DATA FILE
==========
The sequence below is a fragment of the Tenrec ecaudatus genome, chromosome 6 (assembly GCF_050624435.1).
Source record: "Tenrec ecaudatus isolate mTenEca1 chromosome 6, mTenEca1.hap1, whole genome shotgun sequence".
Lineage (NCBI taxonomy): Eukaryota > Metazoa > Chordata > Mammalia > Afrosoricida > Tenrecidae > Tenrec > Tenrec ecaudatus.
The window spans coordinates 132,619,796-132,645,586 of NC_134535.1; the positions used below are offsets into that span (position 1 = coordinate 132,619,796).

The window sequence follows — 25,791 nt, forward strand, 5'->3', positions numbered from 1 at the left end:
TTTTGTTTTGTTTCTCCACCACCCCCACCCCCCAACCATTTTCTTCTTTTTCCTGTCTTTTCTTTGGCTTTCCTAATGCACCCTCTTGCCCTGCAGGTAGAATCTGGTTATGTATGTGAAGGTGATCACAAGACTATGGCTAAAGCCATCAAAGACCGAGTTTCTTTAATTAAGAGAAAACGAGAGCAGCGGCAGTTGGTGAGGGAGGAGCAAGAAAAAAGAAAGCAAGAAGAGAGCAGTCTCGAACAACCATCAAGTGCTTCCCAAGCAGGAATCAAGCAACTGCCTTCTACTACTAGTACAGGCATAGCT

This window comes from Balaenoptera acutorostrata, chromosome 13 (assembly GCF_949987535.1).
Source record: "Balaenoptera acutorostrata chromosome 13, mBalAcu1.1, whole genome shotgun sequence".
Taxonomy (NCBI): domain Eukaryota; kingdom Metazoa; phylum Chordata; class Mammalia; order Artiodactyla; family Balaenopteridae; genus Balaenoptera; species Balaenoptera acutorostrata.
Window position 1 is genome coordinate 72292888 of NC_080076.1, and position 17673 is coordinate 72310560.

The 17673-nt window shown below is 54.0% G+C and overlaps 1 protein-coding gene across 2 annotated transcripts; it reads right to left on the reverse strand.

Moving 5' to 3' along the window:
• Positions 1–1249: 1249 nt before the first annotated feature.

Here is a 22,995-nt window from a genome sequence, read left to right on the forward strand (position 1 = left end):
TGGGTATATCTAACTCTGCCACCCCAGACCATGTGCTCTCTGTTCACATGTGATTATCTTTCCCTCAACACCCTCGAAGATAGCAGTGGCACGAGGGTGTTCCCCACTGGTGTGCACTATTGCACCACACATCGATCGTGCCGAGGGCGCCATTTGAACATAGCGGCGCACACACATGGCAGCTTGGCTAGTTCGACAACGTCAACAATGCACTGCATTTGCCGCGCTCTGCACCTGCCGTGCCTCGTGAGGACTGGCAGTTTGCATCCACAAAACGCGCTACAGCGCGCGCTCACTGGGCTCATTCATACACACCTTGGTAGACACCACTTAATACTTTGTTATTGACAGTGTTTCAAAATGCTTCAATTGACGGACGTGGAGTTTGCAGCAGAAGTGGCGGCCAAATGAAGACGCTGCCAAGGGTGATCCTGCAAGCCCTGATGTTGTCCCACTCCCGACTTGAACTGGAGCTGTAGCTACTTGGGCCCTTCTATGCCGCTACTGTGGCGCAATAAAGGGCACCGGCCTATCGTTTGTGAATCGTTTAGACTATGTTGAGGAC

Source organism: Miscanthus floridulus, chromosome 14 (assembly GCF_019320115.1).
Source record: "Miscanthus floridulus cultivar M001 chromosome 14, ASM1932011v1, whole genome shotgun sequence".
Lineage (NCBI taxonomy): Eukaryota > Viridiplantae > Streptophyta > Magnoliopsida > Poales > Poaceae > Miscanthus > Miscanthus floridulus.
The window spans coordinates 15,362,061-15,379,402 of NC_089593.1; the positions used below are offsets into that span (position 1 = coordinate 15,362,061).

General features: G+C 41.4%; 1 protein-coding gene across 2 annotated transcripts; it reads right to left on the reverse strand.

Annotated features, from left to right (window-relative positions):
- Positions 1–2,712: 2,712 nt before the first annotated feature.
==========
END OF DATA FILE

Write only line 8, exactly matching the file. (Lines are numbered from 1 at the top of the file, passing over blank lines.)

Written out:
Source record: "Balaenoptera acutorostrata chromosome 13, mBalAcu1.1, whole genome shotgun sequence".